In an address to the British Parliament in 1998 the United Kingdom’s (UK) Foreign Secretary, Robin Cook, defended NATO’s decision to intervene in the Kosovo war on the basis that the Alliance had pursued every non-forceful method in resolving the conflict. Yet, Milosevic’s continued deviance to such efforts fostered the necessity for the use of force[44]. In support of Cook, Howard Clark focuses on Milosevic’s disobedience towards the OA as evidence that NATO had no other option but to implement the use of force, so to deter the ongoing violence against ethnic Albanians[45]. The OA was a diplomatic settlement between US Special Envoy to the UN, Richard Holbrooke, and Yugoslav President, Slobodan Milosevic, to re-stabilise the situation in Kosovo. The OA was not conveyed for the purpose of reaching a decision on the permanent legal status of Kosovo, as evidenced by the agreement’s draft peace proposal which specifically called for an interim period of three years. This is so that a substantive amount of time could be dedicated towards ‘confidence-building’ measures, such as the establishment of democratic institutions and the holding of free elections which would allow Kosovo to return to normal life and perhaps become more intuitive for the conflicting groups to solve their differences through ballot boxes rather than on the battlefield[46]. Nonetheless, the OA stipulated a number of terms. Of most significance: the establishment of a ceasefire between the KLA and the Yugoslav federal forces which was to be monitored by the Organization for Security and Co-operation in Europe’s (OSCE) international civilian unarmed monitoring group, the Kosovo Verification Mission (KVM), the return of Yugoslav federal forces to their stationing barracks and Milosevic’s guaranteed safe return for the already 180,000 confirmed refugees[47].

Non-forceful measures before and during the October Agreement

NATO had pursued numerous non-forceful measures in resolving the conflict prior and during the OA, both unilaterally and multilaterally. Unilaterally, the US, under President George H. Bush, in what became the ‘Christmas Warning of 1992’, issued a statement to Milosevic that continued repression against Kosovar Albanians would be met with a US military response[48]. Even under President Clinton, as early as 1995 after the Dayton Peace Agreement which ended the conflict in Bosnia, the US refused to remove the ‘wall of outer sanctions’ against Belgrade amidst growing ‘excessive Serbian control’ over Kosovo[49]. Multilaterally, the US supported the Milosevic-Yeltsin Agreement (1998), setting out a nine-point plan for peace, which included the redeployment of Yugoslav federal forces to their stationing barracks, a ceasefire, and the sponsoring of Russia’s proposal for the instatement of an international unarmed civilian monitoring body, the Kosovo Diplomatic Observer Mission (KDOM). Furthermore, the US drafted two successful United Nations Security Council Resolutions (UNSC/Res) that issued further international sanctions and trade bans on Yugoslavia (1160 and 1199) due to their continued repression against Kosovar Albanians[50]. Furthermore, non-forceful measures were not restricted to coercive means. In 1997, the US and the EU offered $10,000,000 in financial aid so to fund the Education Agreement between Milosevic and Rugova [51]. In 1998, the embassies of Germany, UK and the US funded the Swedish lead Riinvest Research Report which aimed to provide institutional guidance for the revival of Kosovo’s economy for all citizens, as Clinton argued that this was a leading factor to the conflict which had been scapegoated by various individuals (Milosevic) for political gains, by blaming opposing ethnic groups[52].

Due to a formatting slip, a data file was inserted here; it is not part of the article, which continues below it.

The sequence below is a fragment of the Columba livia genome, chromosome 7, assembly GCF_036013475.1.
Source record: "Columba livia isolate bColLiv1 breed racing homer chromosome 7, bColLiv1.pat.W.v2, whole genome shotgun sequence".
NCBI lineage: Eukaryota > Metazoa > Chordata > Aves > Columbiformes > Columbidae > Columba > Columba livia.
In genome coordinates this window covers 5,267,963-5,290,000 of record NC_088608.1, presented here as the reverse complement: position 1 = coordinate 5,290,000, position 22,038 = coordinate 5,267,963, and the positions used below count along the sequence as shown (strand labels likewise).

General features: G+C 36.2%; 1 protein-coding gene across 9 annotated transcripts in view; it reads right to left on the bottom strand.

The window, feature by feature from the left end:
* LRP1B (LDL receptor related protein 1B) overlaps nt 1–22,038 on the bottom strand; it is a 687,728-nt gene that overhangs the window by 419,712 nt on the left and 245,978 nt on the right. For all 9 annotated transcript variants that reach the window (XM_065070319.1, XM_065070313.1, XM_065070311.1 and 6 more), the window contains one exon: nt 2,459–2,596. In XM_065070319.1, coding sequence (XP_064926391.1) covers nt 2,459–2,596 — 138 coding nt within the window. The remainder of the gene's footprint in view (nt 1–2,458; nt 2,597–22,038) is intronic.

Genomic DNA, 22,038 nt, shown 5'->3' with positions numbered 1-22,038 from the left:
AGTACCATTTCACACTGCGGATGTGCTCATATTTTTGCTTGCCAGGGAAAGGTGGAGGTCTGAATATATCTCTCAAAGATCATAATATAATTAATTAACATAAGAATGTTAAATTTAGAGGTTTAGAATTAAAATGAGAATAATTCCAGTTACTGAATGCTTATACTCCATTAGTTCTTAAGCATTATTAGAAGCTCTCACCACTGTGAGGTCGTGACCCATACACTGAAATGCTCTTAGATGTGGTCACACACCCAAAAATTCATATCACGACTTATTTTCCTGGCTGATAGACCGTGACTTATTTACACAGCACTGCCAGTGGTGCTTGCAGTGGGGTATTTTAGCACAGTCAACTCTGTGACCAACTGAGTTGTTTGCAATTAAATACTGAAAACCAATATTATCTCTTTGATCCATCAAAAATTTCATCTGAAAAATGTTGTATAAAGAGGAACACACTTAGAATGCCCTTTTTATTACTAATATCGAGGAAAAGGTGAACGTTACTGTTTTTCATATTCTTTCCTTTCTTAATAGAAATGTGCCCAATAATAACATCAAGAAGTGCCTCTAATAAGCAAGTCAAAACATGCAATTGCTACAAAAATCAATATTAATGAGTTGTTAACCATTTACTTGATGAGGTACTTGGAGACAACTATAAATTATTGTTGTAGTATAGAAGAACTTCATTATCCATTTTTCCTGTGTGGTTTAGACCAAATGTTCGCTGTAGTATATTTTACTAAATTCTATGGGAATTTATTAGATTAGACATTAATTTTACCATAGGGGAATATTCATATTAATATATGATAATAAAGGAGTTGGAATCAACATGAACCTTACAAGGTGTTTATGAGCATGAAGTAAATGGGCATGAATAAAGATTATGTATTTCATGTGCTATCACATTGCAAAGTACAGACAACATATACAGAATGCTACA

During the negotiation of the OA, NATO, personified by Holbrooke, encompassed various non-forceful measures in reaching a peaceful solution. Particularly coercive measures were used, such as the Activation Order (ACTORD) by NATO Secretary General, Javier Solana, which ordered the commencement of air strikes within 96 hours if an agreement failed to formulate[53]. During the meeting, Supreme Allied Commander Europe (SACEUR), General Wesley Clark, also threatened Milosevic by saying “Mr. President, I have unmanned monitoring planes on one hand and B52 bombers on the other, it is down to you on which ones I use”[54]. Consequently, General Clarks’ threat was clear evidence that the Alliance was committed to reaching an agreement over Kosovo. While James Headley also argues that the ACTORD was symbolic that NATO’s resort to force was ultimately  all down to Milosevic’s compliance[55].

In opposition, Russian Military General Leonid Ivashov argued that in the case of a failed agreement Russia would still reject NATO’s decision to use force, claiming that it would not be permissible as Milosevic had basically been under duress throughout the negotiation and the threat of force by the most powerful military alliance in the world would naturally lead one to concede to any demands[56]. As such, Ivashov argued that more time needed to be invested into the actual negotiation itself without the invocation of threats. Under the Vienna Convention on the Law of Treaties coercive tactics such as the threat of force are not permitted in reaching agreements and if used an agreement is nullified[57], thus supporting Ivashov’s position.

However, rather than presuming the ACTORD as a violation of international law, Clark argues that it was reminiscent of the Alliance’s approach in dealing with Milosevic throughout the conflict in Bosnia, in what was termed as ‘NATO’s lessons from Bosnia’. Amidst growing Serb atrocities, NATO threatened the use of air-strikes in February, 1994, so to enforce UNSC/Res 713, 721 and 724, which called for the cessation of Yugoslav military operations against Bosniaks and ethnic Croats[58]. Similarly, the ACTORD of 1998, as Clark would have us believe, was used to enforce UNSC/Res 1160 and 1199 which demanded the cessation of federal military operations against Kosovar Albanians[59]. In support, President Clinton’s National Security Advisor, Anthony Lake, argued that there very few cases exist where “power divorced from diplomacy has ever worked”[60].